On an Arctic island, researchers have buried a stainless-steel tube stuffed with artefacts that they say sum up science and technology in 2017. The capsule, buried on 17 September, could remain in the ground for more than half a million years before it resurfaces as a result of geological uplift, sea-level rise and erosion.
Placed five metres deep in an out-of-use borehole near the Polish Polar Station in Hornsund, Svalbard, the 60-centimetre-long tube holds smaller containers with samples that include a fragment of a 4.5-billion-year-old meteorite, basaltic lava from an Icelandic volcano eruption and Namibian sand hiding particles of kimberlite and diamonds — all geared at informing a future discoverer of our present understanding of Earth’s geology.
To summarize biology, it includes dried DNA samples from humans, rats, salmon and potato, a bee in resin, seeds and around 300 tardigrades, the minuscule aquatic ‘water bears’ that can survive extreme radiation, drought and heat.
And to communicate to future historians the state of today’s technology, scientists packed into the tube silicon-based electronic devices, including accelerometers, a radiation detector and a mobile phone. They added a credit card, a wristwatch and a photograph, etched into porcelain for longevity, of Earth taken from space. Researchers also left their fingerprints on the inside of some of the container caps.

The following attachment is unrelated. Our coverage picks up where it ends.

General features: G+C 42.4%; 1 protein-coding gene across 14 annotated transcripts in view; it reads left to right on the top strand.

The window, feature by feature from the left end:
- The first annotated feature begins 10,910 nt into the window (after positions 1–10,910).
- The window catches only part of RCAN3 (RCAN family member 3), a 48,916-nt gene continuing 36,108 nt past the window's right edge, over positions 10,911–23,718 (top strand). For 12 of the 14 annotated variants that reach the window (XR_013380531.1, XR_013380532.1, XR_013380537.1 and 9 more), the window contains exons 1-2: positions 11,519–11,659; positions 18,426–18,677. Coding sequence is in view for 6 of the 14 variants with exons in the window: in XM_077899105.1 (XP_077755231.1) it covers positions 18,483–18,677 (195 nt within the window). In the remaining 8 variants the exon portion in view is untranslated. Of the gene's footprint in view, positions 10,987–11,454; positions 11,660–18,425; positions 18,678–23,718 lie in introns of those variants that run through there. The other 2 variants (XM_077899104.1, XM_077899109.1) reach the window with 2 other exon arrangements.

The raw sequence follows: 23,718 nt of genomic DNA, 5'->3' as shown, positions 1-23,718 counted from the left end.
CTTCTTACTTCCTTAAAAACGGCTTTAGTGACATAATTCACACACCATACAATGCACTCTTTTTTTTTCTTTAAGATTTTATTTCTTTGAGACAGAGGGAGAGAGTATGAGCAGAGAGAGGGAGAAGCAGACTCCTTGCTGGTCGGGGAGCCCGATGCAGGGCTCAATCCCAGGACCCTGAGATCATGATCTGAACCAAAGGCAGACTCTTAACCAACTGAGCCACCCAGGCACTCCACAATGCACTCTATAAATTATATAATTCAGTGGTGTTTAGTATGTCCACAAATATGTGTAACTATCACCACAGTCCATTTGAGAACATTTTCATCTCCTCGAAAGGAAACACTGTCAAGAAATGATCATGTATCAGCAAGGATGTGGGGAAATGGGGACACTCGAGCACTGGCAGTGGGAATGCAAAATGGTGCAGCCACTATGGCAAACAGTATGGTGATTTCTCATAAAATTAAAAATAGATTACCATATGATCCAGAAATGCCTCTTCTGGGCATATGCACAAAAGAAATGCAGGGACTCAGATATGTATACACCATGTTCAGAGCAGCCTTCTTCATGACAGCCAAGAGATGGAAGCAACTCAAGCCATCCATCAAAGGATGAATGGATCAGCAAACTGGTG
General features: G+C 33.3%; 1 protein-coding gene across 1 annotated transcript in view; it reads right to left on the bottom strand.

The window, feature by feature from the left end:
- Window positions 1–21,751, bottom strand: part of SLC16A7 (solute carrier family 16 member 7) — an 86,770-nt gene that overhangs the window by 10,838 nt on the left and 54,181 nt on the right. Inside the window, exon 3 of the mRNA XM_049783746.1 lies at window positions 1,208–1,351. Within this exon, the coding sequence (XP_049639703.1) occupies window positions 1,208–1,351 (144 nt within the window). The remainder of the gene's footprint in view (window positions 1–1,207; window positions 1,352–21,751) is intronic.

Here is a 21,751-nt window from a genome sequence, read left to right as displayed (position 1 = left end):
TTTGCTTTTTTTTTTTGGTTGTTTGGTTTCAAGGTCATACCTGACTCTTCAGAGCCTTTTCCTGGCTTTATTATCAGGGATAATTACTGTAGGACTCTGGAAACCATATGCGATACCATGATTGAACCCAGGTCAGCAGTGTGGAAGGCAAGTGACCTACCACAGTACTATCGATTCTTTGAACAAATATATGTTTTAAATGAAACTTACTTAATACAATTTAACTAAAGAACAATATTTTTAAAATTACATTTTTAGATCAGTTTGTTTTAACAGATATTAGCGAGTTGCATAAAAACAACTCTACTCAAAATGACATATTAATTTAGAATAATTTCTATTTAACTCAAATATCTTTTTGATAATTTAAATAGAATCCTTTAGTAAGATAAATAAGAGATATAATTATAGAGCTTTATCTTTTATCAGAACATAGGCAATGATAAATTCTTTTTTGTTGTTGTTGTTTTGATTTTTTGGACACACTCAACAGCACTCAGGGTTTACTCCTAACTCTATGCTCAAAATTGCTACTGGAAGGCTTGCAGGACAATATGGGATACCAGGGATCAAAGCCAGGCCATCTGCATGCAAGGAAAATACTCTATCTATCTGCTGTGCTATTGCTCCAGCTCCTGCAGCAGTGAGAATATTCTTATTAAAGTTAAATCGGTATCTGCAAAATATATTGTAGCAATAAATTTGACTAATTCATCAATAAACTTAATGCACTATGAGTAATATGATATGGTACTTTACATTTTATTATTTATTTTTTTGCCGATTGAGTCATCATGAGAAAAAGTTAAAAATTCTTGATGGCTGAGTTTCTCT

The message in a bottle was created to celebrate the sixtieth anniversary of Poland’s polar station, which was set up during the International Geophysical Year 1957-58, a research project that included a series of global geophysical activities.
“I wanted to create a memorial for the ages,” says Marek Lewandowski, a permafrost specialist with the Polish Academy of Sciences Institute of Geophysics in Warsaw, who selected the objects for the time capsule. Lewandowski, who thought up the idea in May, says that he consulted dozens of experts at Polish and foreign research institutes about the capsule’s inventory. The capsule is described in a manuscript published in the journal Gondwana Research1 on 28 September.
It’s a bit of a balancing act between jocular and serious science,” Lewandowski says. “But I do think it’s a good way to capture what we know today about the natural history of our planet and the evolution of life on it.”
The objects are nicely, if quirkily, chosen, says Jan Zalasiewicz, a geologist at the University of Leicester, UK. “They have put together a thoughtful and ingenious message for the far future,” he says, “But the few things in the capsule will be a drop in the ocean among the huge diversity of ‘techno-fossils’ that humans will leave behind as geology.”
Zalasiewicz adds that he thinks the capsule might resurface well before the half-a-million year estimate, because the chosen burial place is just a few metres above sea level, and marine erosion from sea-level changes are difficult to predict.
It’s not the first time that humans have designed a time capsule for distant civilizations to unwrap and decode. The Voyager Golden Record — phonograph records (together with a cartridge and a needle) on board the two Voyager spacecrafts launched in 1977 — contains 115 images, musical selections, natural soundscapes and spoken greetings to any extraterrestrials that might pick up the messages.
But chances are slim that Voyager’s snapshot of twentieth-century human culture, selected by a NASA committee, will ever be delivered and understood, says Lewandowski.
“Our own time capsule is sure to be found one distant day, and its discoverers will be able to grasp the message,” he says. “If they look carefully inside — like we did into the Cheops pyramid and the tombs and artefacts inside it — they will understand who we were.”
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